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OpenXC provides car data for cool hacks

[Video Link] OpenXC is our partner Ford's open-source platform that connects smart phones and tablets to real-time vehicle data. Boing Boing and Ford provided access to the platform (along with simulated and real vehicle data) to teams of invited hackers at the Boing Boing Ingenuity: Data Driven hack day on Saturday, August 17, 2013.

We were blown away by the hackers' imaginative uses of OpenXC in their 8-hour projects. We saw a watercolor robot, a music composition system, an animated back window display, a cost-of-driving meter, and other projects that responded to OpenXC's car data. (You can see videos of Data Driven award winners here.)

In the video above, Ford Research Lab Leader TJ Giuli describes how the OpenXC real-time data platform is enabling people to develop their own user experiences. As he said in this interview, "By making OpenXC open source, developers, researchers and DIYers can have an unprecedented level of access to their vehicle and by contributing source or designs back to the OpenXC project, they become co-creators with us at Ford."

Boing Boing: Ingenuity in partnership with Ford C-Max.

A cost-of-driving meter for your car

[Video Link] Imagine a taxi-meter style display that shows you the true cost of driving for every trip you take in your car. That's just what David Harris and Steven Kryskalla built at the Boing Boing Ingenuity: Data Driven hack day on August 17.

Using Ford's OpenXC data platform, Harris and Kryskalla assembled a proof-of-concept system that displays, in realtime, how much it costs to drive both short trips and long commutes. It could eventually incorporate fuel cost, wear-and-tear, servicing, depreciation, etc. They created the display as physical "taxi meter," a mobile phone app, and as a website.

Harris and Kryskalla were awarded the "Best Use of Data" award, and took home a gift basket from SpikenzieLabs and a pair of Audeze audiophile headphones.

See more videos of the other Data Driven award winners.

Boing Boing: Ingenuity in partnership with Ford C-Max.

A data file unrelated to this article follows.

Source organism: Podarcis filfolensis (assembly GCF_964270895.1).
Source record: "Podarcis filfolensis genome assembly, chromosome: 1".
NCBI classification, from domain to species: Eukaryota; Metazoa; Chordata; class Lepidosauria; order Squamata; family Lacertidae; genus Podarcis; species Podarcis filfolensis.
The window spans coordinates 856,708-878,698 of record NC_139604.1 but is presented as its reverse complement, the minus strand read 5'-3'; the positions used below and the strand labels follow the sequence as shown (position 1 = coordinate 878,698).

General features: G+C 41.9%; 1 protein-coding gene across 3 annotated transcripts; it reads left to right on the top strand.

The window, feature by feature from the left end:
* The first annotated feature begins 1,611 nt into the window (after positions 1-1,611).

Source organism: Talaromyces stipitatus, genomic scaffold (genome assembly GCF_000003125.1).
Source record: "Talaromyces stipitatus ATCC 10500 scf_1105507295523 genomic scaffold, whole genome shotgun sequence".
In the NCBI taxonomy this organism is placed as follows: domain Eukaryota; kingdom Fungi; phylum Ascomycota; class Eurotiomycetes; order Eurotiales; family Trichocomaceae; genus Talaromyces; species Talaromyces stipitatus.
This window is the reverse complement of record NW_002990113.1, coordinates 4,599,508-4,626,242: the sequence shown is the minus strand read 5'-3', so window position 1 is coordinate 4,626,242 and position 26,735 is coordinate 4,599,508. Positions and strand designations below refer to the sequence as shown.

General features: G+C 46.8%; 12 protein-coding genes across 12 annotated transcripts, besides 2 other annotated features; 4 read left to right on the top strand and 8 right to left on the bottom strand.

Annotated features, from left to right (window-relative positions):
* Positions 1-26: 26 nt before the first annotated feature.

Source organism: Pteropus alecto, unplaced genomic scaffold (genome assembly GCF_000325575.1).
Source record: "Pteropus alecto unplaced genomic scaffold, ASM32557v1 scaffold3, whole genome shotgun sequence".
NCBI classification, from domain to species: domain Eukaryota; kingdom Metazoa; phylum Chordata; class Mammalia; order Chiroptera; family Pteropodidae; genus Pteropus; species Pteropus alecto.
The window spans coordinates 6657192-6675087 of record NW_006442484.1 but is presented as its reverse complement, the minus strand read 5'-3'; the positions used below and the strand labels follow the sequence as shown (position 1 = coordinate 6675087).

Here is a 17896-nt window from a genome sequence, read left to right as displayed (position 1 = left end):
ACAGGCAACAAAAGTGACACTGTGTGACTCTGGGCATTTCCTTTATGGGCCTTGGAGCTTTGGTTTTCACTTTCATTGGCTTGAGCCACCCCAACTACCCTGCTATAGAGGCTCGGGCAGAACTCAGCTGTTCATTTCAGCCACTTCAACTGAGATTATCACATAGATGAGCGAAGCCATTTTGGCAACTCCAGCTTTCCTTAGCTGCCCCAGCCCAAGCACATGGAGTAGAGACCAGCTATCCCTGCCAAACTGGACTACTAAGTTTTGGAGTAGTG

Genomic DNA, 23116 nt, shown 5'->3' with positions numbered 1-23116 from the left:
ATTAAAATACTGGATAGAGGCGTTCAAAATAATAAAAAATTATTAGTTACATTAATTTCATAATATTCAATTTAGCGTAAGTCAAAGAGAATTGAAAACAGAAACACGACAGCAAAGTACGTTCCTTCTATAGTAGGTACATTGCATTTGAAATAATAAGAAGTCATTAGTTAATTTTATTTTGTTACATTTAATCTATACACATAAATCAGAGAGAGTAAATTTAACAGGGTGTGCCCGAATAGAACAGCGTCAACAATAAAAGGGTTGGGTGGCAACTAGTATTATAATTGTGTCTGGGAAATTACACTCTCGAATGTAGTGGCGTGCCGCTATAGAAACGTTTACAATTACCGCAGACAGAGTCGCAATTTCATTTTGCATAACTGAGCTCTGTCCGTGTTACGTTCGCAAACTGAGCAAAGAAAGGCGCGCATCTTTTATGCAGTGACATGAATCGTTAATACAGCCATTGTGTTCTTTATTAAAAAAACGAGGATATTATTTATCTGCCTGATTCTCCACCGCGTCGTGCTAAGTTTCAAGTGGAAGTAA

Back window car display

[Video Link] Al Linke and Ytai Ben-Tsvi took home the "Best Hardware" prize at the Boing Boing Ingenuity: Data Driven hack day on August 17. Their creation was a "smart brake light" prototype. Using Ford's OpenXC data platform, the device reads the car's gas pedal position and brake inputs and displays contextual animations on the monitor.

As seen in the video above, colored bars indicate how far the gas pedal has been pushed. A graphic of a foot pressing on a brake pedal plays when the brakes are on. In addition, a button press triggers a "Thanks" graphic, which can be used as a way to thank someone who allowed you to merge in a traffic lane.

Al and Ytai took home a gift basket from our friends at Adafruit Industries.

In the coming days, we'll post more videos of the other Data Driven award winners.

Boing Boing: Ingenuity in partnership with Ford C-Max.

Prototype could help save kids and animals locked in a hot car

[Video Link] Stephanie Vacher, Lisa Ballard, Quentin Muhlert addressed the problem of children and pets suffering from heat stroke after accidentally being left inside hot cars. The trio created a proof-of-concept warning system called TempAssure at at the Boing Boing Ingenuity: Data Driven hack day on August 17.

TempAssure uses a GPS API to detect the external temperature. If the temperature exceeds a set limit, TempAssure turns on a small fan (which represents the car's air conditioning system). The team says additional work on the concept could include tapping into Ford's OpenXC data platform to collect GPS data (to then pull the external temperature and conditions data from the local area), ignition data (on/off), and parking brake data (on/off), to create an environment inside of the car that would prevent the occupants from suffering heatstroke (such as turning on the air conditioning, lowering the windows, or sending a text message to the driver's phone).

"Ideally, we would be able to use far more of the car's existing sensors to alert us of the presence of occupants in the car, including seat sensors, internal/external temperature sensors, CO2 sensors, motion sensors, and the built-in microphone," the team wrote in its report of their hack.

TempAssure won the "Best Design" award and took home a gift basket from out friends at Spikenzielabs.

Watch videos of the other Data Driven award winners.

Boing Boing: Ingenuity in partnership with Ford C-Max.

Car composes Kraftwerkian music

[Video Link] Tom Zimmerman is one of my favorite hacker/inventors. With over 40 patents awarded, Tom's the creator of the legendary virtual reality navigation device, the Data Glove, and has written a number of fun DIY projects for MAKE magazine. We invited Tom to participate in the Boing Boing Ingenuity: Data Driven hack day on August 17, 2013, and his creation, called Project: Autobahn, was awarded our coveted "Weirdest Hack" prize. He took home a gift basket from our friends at SpikenzieLabs, and a pair of Audeze audiophile headphones.

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Car tells robot artist what to paint

[Video Link] A robot that paints water colors is super. A car that generates dozens of data streams is awesome. When you connect the two, as Joe Grand, Ben Krasnow, "Super-Awesome" Sylvia, and TechNinja did at our Boing Boing Ingenuity: Data Driven hack day held on August 17, 2013, the result is super awesome. It's no surprise that this 3-man, 1-girl team took home our Grand Prize "Best Use of Ford OpenXC" award. The prize: a brand new Replicator 2 desktop 3D printer, courtesy of our friends at MakerBot.

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